Phlebotomy-induced blood loss in critically ill children is common, contributes to anemia, and may be avoidable. We aimed to identify factors associated with phlebotomy-induced blood loss.
Prospective observational study, single-center tertiary children's hospital.
Pediatric intensive care unit.
A total of 63 patients admitted to the pediatric intensive care unit for >48 hrs from 2004 to 2005.
Phlebotomy resulted in a mean blood volume loss of 2.5 ± 1.4 mL per draw, 7.1 ± 5.3 mL per day, and 34 ± 37 mL per pediatric intensive care unit stay, of which 1.4 ± 1.1 mL per draw, 3.8 ± 3.6 mL per day, and 23 ± 31 mL per pediatric intensive care unit stay were discarded as excess. This excess represents 210% ± 174% of the volume requested by the laboratory and a 110% overdraw. Blood drawn from central venous catheters had significantly greater overdraw volumes, 254% ± 112%, compared to those of arterial, 168% ± 44%, and peripheral intravenous catheters, 143% ± 39%, p < .001. Blood draws sent for one test had an associated overdraw of 278% ± 81%, compared to draws sent for two, 168% ± 48%, three 173% ± 4%, and four or greater tests 55% ± 5%, p < .001. Patients <10 kg had significantly greater mean volumes of blood loss/kg/day compared to patients ≥10 kg, p < .001.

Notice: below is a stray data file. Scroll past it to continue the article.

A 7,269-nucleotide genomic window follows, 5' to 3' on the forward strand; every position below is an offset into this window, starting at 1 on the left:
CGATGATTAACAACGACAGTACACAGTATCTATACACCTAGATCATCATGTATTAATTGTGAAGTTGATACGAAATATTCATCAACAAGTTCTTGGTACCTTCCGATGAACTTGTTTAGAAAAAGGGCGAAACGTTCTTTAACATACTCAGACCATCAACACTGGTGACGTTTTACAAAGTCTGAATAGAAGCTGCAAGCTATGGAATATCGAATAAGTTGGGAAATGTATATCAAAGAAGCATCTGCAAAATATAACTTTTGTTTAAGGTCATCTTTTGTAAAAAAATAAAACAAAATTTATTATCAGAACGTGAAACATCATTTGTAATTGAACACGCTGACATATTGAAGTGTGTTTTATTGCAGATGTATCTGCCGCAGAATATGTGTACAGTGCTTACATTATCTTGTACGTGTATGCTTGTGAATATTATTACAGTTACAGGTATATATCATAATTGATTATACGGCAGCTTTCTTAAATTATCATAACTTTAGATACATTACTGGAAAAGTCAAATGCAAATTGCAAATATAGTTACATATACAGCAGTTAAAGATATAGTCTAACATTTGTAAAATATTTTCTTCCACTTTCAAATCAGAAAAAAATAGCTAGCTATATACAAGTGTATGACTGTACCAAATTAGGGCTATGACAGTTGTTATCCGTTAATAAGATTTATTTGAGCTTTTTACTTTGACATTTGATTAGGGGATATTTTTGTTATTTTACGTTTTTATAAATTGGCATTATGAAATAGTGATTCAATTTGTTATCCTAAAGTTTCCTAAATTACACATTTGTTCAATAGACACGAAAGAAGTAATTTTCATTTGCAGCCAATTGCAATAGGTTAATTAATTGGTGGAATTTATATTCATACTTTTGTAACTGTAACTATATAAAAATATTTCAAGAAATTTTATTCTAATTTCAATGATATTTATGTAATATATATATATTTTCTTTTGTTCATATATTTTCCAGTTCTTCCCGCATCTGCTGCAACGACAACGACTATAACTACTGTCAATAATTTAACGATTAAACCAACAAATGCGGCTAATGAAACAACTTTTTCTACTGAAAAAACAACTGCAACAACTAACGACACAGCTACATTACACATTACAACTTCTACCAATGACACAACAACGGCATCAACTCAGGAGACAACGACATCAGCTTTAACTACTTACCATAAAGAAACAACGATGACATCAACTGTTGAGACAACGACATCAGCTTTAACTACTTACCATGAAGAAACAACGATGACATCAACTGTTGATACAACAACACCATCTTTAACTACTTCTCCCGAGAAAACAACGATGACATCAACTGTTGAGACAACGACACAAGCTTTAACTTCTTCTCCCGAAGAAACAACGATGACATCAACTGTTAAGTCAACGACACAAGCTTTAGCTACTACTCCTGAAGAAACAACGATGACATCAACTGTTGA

Blood drawn in excess of phlebotomy requirements exceeds the blood volume loss drawn for phlebotomy by two fold. Using indwelling catheters for phlebotomy often requires a discard volume to be drawn before obtaining the laboratory sample. Consolidating phlebotomy tests and using a closed system may decrease the amount of blood overdrawn and minimize overall phlebotomy-induced blood loss.
From the Department of Anesthesia and Perioperative Medicine (SLV), Division of Critical Care Medicine, Children's Hospital Boston, Boston, MA; and University of Massachusetts Medical Center (SB), Worcester, MA.
Supported, in part, by the Frederick Lovejoy Resident Research Award, Children's Hospital Boston, and the Agency for Healthcare Research and Quality Grant T32 HS000063 (SLV).
Dr. Bateman was a Johnson and Johnson consultant for the original data collection of the parent study but was not a consultant for this study. He did not receive financial support for this study. Dr. Valentine has not disclosed any potential conflicts of interest.
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